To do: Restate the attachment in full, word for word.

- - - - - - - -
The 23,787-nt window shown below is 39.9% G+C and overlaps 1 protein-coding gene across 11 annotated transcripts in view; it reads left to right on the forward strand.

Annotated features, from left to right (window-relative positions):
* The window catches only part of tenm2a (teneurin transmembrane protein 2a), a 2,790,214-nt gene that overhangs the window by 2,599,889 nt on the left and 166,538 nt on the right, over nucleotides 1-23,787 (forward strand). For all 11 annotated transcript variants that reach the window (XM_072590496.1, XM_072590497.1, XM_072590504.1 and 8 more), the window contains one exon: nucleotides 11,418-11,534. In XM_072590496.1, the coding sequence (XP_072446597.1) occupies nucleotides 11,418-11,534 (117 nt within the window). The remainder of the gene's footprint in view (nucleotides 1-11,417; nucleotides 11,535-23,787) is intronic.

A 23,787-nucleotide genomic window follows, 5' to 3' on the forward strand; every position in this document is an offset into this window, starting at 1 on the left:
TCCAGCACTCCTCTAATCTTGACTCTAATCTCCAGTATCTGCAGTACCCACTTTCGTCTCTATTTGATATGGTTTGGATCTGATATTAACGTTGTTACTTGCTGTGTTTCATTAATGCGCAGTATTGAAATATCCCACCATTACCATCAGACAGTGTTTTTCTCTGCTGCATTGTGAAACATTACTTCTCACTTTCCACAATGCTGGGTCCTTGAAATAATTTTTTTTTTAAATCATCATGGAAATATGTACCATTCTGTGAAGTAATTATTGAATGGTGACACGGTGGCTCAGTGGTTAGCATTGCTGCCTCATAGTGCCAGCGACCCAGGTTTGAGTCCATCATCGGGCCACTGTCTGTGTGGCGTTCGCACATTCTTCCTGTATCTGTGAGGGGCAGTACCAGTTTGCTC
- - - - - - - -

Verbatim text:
The 23,787-nt window shown below is 39.9% G+C and overlaps 1 protein-coding gene across 11 annotated transcripts in view; it reads left to right on the forward strand.

Annotated features, from left to right (window-relative positions):
* The window catches only part of tenm2a (teneurin transmembrane protein 2a), a 2,790,214-nt gene that overhangs the window by 2,599,889 nt on the left and 166,538 nt on the right, over nucleotides 1-23,787 (forward strand). For all 11 annotated transcript variants that reach the window (XM_072590496.1, XM_072590497.1, XM_072590504.1 and 8 more), the window contains one exon: nucleotides 11,418-11,534. In XM_072590496.1, the coding sequence (XP_072446597.1) occupies nucleotides 11,418-11,534 (117 nt within the window). The remainder of the gene's footprint in view (nucleotides 1-11,417; nucleotides 11,535-23,787) is intronic.

A 23,787-nucleotide genomic window follows, 5' to 3' on the forward strand; every position in this document is an offset into this window, starting at 1 on the left:
TCCAGCACTCCTCTAATCTTGACTCTAATCTCCAGTATCTGCAGTACCCACTTTCGTCTCTATTTGATATGGTTTGGATCTGATATTAACGTTGTTACTTGCTGTGTTTCATTAATGCGCAGTATTGAAATATCCCACCATTACCATCAGACAGTGTTTTTCTCTGCTGCATTGTGAAACATTACTTCTCACTTTCCACAATGCTGGGTCCTTGAAATAATTTTTTTTTTAAATCATCATGGAAATATGTACCATTCTGTGAAGTAATTATTGAATGGTGACACGGTGGCTCAGTGGTTAGCATTGCTGCCTCATAGTGCCAGCGACCCAGGTTTGAGTCCATCATCGGGCCACTGTCTGTGTGGCGTTCGCACATTCTTCCTGTATCTGTGAGGGGCAGTACCAGTTTGCTC